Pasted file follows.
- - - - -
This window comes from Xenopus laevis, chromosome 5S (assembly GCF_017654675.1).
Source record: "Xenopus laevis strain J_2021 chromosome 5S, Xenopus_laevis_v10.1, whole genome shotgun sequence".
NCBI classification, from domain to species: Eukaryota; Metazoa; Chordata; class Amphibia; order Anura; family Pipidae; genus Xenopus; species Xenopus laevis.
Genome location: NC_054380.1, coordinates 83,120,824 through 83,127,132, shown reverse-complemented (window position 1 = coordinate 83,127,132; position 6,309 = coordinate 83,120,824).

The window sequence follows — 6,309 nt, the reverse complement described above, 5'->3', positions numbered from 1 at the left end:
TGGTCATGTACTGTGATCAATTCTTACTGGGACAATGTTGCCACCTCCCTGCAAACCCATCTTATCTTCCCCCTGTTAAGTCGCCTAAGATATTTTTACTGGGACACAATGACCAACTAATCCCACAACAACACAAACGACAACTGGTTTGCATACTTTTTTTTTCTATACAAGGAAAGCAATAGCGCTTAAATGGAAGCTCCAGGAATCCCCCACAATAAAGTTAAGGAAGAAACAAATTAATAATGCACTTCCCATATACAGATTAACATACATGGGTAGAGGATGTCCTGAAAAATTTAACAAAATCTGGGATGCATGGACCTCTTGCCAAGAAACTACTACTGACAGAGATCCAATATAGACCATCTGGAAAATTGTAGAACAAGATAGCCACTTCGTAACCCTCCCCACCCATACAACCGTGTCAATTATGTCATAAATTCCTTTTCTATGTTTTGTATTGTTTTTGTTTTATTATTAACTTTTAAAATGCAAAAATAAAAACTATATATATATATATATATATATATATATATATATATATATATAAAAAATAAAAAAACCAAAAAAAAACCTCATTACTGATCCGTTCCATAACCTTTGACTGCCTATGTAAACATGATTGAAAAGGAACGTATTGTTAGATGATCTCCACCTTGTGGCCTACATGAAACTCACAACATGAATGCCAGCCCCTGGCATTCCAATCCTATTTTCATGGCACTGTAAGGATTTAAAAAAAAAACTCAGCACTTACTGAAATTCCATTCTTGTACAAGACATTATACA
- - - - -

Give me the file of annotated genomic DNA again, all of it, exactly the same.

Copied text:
This window comes from Xenopus laevis, chromosome 5S (assembly GCF_017654675.1).
Source record: "Xenopus laevis strain J_2021 chromosome 5S, Xenopus_laevis_v10.1, whole genome shotgun sequence".
NCBI classification, from domain to species: Eukaryota; Metazoa; Chordata; class Amphibia; order Anura; family Pipidae; genus Xenopus; species Xenopus laevis.
Genome location: NC_054380.1, coordinates 83,120,824 through 83,127,132, shown reverse-complemented (window position 1 = coordinate 83,127,132; position 6,309 = coordinate 83,120,824).

The window sequence follows — 6,309 nt, the reverse complement described above, 5'->3', positions numbered from 1 at the left end:
TGGTCATGTACTGTGATCAATTCTTACTGGGACAATGTTGCCACCTCCCTGCAAACCCATCTTATCTTCCCCCTGTTAAGTCGCCTAAGATATTTTTACTGGGACACAATGACCAACTAATCCCACAACAACACAAACGACAACTGGTTTGCATACTTTTTTTTTCTATACAAGGAAAGCAATAGCGCTTAAATGGAAGCTCCAGGAATCCCCCACAATAAAGTTAAGGAAGAAACAAATTAATAATGCACTTCCCATATACAGATTAACATACATGGGTAGAGGATGTCCTGAAAAATTTAACAAAATCTGGGATGCATGGACCTCTTGCCAAGAAACTACTACTGACAGAGATCCAATATAGACCATCTGGAAAATTGTAGAACAAGATAGCCACTTCGTAACCCTCCCCACCCATACAACCGTGTCAATTATGTCATAAATTCCTTTTCTATGTTTTGTATTGTTTTTGTTTTATTATTAACTTTTAAAATGCAAAAATAAAAACTATATATATATATATATATATATATATATATATATATATATATAAAAAATAAAAAAACCAAAAAAAAACCTCATTACTGATCCGTTCCATAACCTTTGACTGCCTATGTAAACATGATTGAAAAGGAACGTATTGTTAGATGATCTCCACCTTGTGGCCTACATGAAACTCACAACATGAATGCCAGCCCCTGGCATTCCAATCCTATTTTCATGGCACTGTAAGGATTTAAAAAAAAAACTCAGCACTTACTGAAATTCCATTCTTGTACAAGACATTATACA